Limited supply and strong demand drove U.S. house prices higher in January, creating bidding wars for desirable properties and raising concerns about the ability of many first-time buyers to compete in the market.

The S&P CoreLogic Case-Shiller U.S. National Home Price Index said prices rose at an 11.2% annual rate in January, up from 10.4% in December.

real estate
Limited supply is driving housing prices higher nationwide, a trend that is expected to continue.

Phoenix led the upward stampede with a 15.8% year-over-year price increase, followed by Seattle with a 14.3% increase and San Diego with a 14.2% increase. All 20 cities surveyed reported higher price increases.

The S&P CoreLogic Case-Shiller Index is calculated each month and is based on a three-month moving average. The figures are released with a two-month lag, but nevertheless provide insight into price movement.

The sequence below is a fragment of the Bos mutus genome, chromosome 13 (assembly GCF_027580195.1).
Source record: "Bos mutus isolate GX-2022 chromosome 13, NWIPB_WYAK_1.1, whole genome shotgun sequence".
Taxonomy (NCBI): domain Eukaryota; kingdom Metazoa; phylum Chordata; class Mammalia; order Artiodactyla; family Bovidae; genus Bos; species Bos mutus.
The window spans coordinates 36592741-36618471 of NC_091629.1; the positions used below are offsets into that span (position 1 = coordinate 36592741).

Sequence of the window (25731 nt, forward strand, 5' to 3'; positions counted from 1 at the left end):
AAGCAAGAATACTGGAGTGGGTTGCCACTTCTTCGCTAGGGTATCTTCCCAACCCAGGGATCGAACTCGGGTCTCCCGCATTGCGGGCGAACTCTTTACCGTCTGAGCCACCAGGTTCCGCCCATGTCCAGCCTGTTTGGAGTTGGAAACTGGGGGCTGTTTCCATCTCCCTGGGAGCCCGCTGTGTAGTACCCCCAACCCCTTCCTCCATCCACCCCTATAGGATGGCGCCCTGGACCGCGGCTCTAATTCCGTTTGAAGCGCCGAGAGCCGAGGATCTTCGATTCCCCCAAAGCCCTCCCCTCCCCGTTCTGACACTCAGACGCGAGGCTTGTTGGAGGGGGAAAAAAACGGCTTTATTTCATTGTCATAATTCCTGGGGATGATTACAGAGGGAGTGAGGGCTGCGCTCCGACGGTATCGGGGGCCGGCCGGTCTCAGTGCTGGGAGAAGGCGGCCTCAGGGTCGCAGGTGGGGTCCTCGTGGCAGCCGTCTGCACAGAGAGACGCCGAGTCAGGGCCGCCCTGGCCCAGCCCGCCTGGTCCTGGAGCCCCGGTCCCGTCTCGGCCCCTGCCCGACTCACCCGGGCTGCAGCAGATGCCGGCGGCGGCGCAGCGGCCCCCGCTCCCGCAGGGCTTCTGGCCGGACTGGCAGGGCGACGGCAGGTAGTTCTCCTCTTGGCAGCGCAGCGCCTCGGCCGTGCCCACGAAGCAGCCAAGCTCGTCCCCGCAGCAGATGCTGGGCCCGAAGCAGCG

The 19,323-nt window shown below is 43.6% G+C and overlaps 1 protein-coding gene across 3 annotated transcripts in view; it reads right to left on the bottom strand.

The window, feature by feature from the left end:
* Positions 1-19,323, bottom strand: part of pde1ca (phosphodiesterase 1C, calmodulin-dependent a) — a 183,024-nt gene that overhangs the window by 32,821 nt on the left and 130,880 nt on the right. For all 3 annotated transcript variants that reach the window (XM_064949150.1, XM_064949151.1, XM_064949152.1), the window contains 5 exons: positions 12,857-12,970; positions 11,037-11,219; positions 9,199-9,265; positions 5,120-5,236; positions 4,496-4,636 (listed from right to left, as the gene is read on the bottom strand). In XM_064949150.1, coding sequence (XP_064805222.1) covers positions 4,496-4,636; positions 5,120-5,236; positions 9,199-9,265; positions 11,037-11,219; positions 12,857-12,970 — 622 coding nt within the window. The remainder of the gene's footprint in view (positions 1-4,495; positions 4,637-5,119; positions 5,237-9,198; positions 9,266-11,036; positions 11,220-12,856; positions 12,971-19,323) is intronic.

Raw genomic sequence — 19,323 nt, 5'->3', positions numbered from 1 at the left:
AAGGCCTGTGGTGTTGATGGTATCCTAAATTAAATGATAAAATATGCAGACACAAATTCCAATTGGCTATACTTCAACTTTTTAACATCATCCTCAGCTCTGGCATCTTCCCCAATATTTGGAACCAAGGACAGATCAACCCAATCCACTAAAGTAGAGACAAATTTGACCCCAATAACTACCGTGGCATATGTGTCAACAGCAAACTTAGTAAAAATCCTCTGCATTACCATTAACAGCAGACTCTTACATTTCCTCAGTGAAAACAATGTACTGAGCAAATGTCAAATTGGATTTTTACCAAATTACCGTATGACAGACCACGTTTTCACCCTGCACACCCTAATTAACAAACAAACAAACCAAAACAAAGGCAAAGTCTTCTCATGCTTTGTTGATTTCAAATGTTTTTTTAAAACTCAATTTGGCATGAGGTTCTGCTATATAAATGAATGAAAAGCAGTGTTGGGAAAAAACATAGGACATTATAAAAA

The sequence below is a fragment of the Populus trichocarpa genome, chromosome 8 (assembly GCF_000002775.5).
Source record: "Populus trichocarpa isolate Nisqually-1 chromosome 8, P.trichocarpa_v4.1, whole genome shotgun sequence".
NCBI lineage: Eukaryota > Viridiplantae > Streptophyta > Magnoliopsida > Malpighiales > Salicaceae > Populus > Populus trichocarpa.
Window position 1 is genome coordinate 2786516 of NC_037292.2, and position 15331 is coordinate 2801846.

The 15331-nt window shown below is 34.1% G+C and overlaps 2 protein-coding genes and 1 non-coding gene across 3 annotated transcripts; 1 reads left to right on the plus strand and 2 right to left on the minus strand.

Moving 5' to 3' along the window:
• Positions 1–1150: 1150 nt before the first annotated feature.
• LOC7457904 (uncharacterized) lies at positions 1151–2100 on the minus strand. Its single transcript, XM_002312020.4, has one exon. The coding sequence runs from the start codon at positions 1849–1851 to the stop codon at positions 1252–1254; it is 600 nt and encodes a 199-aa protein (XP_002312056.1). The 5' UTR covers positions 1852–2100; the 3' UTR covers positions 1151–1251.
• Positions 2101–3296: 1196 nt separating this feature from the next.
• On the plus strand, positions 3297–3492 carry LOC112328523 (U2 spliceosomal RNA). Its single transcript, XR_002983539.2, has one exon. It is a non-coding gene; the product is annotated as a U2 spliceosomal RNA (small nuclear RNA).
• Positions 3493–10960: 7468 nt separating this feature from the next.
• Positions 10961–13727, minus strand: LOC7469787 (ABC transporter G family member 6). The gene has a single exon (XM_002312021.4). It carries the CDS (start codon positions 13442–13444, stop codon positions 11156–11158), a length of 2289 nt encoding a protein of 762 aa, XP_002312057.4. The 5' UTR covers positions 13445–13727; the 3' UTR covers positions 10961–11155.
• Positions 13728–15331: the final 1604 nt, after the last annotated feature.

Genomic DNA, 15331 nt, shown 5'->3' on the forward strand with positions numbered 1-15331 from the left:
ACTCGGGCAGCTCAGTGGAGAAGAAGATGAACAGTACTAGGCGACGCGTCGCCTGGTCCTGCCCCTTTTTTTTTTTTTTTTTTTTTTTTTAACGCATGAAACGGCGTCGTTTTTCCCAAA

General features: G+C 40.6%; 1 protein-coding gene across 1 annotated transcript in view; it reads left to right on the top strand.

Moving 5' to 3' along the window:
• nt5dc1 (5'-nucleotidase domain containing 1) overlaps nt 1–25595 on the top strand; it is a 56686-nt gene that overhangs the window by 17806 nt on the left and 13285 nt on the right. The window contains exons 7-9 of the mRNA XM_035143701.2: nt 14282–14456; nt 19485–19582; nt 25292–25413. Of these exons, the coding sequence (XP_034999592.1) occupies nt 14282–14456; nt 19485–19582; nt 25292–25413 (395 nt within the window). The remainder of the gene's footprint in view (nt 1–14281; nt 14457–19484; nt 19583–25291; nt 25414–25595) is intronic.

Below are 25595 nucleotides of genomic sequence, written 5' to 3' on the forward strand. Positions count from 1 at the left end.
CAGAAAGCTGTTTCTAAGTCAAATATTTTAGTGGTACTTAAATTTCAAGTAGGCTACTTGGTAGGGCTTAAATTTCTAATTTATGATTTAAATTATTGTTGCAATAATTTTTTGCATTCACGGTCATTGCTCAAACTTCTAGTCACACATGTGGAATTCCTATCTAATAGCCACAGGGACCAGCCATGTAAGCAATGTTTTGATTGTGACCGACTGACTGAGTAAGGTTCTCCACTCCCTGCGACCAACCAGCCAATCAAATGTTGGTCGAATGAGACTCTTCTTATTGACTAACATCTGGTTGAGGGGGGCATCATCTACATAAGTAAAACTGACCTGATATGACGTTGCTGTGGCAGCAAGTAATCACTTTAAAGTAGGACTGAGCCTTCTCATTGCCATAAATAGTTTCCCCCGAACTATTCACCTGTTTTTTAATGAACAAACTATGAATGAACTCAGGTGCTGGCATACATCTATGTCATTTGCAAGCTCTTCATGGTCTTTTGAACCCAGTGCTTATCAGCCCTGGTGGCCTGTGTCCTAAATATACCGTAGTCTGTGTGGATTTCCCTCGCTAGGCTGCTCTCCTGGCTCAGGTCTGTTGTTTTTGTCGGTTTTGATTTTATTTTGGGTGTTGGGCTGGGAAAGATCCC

Higher prices are driven by historically low mortgage rates, a lag in new construction, thousands of people moving out of major cities in response to the COVID-19 pandemic and hordes of house-hunting millennials now in their 30s, analysts said.

The laptop computer may be a key factor in rising house prices as many people working from home during the pandemic looked for more space or no longer felt tethered to the office and moved farther from work.

Earlier this month, the National Association of Realtors said there were 1.03 million existing homes for sale in February, the same number on the market in January and the tightest inventory since 1982.

Many economists believe pent-up demand and savings accounts plumped by an inability to spend on big ticket items during the lockdown mean home sales will bloom like flowers in the warm weather, further boosting prices.

Home sales typically decline in winter but increase each spring because many families buy a new house before school resumes in September.

Current conditions suggest a seller's market and continued price increases.

Despite limited supply early this year, analysts expect 6.44 million existing homes to be sold this year, exceeding 2020's total of 5.64 million.